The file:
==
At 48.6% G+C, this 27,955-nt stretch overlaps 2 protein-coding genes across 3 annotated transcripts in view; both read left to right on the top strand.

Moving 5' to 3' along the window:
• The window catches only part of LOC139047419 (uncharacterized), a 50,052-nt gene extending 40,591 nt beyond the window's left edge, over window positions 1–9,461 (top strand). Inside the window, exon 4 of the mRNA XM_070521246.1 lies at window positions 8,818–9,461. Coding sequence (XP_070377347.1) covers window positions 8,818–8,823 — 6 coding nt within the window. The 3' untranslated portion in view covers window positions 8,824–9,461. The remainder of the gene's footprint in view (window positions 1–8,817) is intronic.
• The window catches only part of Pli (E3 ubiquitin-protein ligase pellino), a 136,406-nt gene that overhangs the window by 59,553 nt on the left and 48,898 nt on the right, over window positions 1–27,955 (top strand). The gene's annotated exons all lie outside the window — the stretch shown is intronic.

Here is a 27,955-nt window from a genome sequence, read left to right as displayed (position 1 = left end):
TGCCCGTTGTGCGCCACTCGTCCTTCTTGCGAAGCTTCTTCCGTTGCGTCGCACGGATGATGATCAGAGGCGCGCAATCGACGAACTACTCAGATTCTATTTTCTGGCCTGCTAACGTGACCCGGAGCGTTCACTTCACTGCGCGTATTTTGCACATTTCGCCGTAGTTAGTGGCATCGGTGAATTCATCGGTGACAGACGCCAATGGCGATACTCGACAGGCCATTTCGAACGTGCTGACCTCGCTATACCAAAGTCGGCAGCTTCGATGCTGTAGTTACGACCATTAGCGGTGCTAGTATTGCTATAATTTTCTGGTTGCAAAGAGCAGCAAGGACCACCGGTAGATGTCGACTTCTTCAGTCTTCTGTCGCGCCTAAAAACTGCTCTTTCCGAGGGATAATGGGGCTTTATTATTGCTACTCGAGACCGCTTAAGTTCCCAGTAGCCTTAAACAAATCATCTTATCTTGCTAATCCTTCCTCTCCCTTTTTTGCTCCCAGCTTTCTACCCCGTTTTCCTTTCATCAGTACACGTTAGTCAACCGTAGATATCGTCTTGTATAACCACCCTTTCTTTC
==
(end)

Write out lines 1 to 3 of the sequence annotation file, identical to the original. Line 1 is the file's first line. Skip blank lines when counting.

At 48.6% G+C, this 27,955-nt stretch overlaps 2 protein-coding genes across 3 annotated transcripts in view; both read left to right on the top strand.

Moving 5' to 3' along the window:
• The window catches only part of LOC139047419 (uncharacterized), a 50,052-nt gene extending 40,591 nt beyond the window's left edge, over window positions 1–9,461 (top strand). Inside the window, exon 4 of the mRNA XM_070521246.1 lies at window positions 8,818–9,461. Coding sequence (XP_070377347.1) covers window positions 8,818–8,823 — 6 coding nt within the window. The 3' untranslated portion in view covers window positions 8,824–9,461. The remainder of the gene's footprint in view (window positions 1–8,817) is intronic.